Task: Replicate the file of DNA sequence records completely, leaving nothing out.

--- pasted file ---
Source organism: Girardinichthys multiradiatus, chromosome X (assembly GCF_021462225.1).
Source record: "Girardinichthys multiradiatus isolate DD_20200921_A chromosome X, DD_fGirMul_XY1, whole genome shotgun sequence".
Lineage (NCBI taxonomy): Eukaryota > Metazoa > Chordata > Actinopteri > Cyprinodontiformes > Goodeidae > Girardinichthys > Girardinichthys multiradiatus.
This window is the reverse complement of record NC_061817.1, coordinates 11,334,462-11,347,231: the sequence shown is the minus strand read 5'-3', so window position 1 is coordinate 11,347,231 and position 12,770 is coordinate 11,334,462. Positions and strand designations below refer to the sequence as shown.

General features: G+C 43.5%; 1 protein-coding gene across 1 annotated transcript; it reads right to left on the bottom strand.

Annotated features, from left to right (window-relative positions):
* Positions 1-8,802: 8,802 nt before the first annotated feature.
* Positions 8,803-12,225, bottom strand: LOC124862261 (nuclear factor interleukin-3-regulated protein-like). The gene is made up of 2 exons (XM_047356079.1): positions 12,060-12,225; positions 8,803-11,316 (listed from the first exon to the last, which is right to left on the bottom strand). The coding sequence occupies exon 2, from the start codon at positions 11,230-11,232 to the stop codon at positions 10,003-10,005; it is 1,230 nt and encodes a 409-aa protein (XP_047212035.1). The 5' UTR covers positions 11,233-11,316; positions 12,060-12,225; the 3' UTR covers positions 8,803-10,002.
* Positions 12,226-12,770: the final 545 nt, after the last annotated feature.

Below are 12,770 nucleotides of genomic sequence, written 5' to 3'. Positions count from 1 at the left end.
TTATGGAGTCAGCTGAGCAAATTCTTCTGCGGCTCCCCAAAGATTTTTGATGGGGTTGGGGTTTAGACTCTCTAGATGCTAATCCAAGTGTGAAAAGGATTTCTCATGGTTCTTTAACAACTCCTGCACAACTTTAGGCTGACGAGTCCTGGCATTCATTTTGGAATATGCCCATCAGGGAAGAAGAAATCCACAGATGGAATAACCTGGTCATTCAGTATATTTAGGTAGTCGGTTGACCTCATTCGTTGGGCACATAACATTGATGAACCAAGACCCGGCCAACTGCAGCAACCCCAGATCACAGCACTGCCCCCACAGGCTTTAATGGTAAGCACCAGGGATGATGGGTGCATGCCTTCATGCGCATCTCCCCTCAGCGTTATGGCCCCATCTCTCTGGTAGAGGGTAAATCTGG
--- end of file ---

Source organism: Girardinichthys multiradiatus, chromosome X (assembly GCF_021462225.1).
Source record: "Girardinichthys multiradiatus isolate DD_20200921_A chromosome X, DD_fGirMul_XY1, whole genome shotgun sequence".
Lineage (NCBI taxonomy): Eukaryota > Metazoa > Chordata > Actinopteri > Cyprinodontiformes > Goodeidae > Girardinichthys > Girardinichthys multiradiatus.
This window is the reverse complement of record NC_061817.1, coordinates 11,334,462-11,347,231: the sequence shown is the minus strand read 5'-3', so window position 1 is coordinate 11,347,231 and position 12,770 is coordinate 11,334,462. Positions and strand designations below refer to the sequence as shown.

General features: G+C 43.5%; 1 protein-coding gene across 1 annotated transcript; it reads right to left on the bottom strand.

Annotated features, from left to right (window-relative positions):
* Positions 1-8,802: 8,802 nt before the first annotated feature.
* Positions 8,803-12,225, bottom strand: LOC124862261 (nuclear factor interleukin-3-regulated protein-like). The gene is made up of 2 exons (XM_047356079.1): positions 12,060-12,225; positions 8,803-11,316 (listed from the first exon to the last, which is right to left on the bottom strand). The coding sequence occupies exon 2, from the start codon at positions 11,230-11,232 to the stop codon at positions 10,003-10,005; it is 1,230 nt and encodes a 409-aa protein (XP_047212035.1). The 5' UTR covers positions 11,233-11,316; positions 12,060-12,225; the 3' UTR covers positions 8,803-10,002.
* Positions 12,226-12,770: the final 545 nt, after the last annotated feature.

Below are 12,770 nucleotides of genomic sequence, written 5' to 3'. Positions count from 1 at the left end.
TTATGGAGTCAGCTGAGCAAATTCTTCTGCGGCTCCCCAAAGATTTTTGATGGGGTTGGGGTTTAGACTCTCTAGATGCTAATCCAAGTGTGAAAAGGATTTCTCATGGTTCTTTAACAACTCCTGCACAACTTTAGGCTGACGAGTCCTGGCATTCATTTTGGAATATGCCCATCAGGGAAGAAGAAATCCACAGATGGAATAACCTGGTCATTCAGTATATTTAGGTAGTCGGTTGACCTCATTCGTTGGGCACATAACATTGATGAACCAAGACCCGGCCAACTGCAGCAACCCCAGATCACAGCACTGCCCCCACAGGCTTTAATGGTAAGCACCAGGGATGATGGGTGCATGCCTTCATGCGCATCTCCCCTCAGCGTTATGGCCCCATCTCTCTGGTAGAGGGTAAATCTGG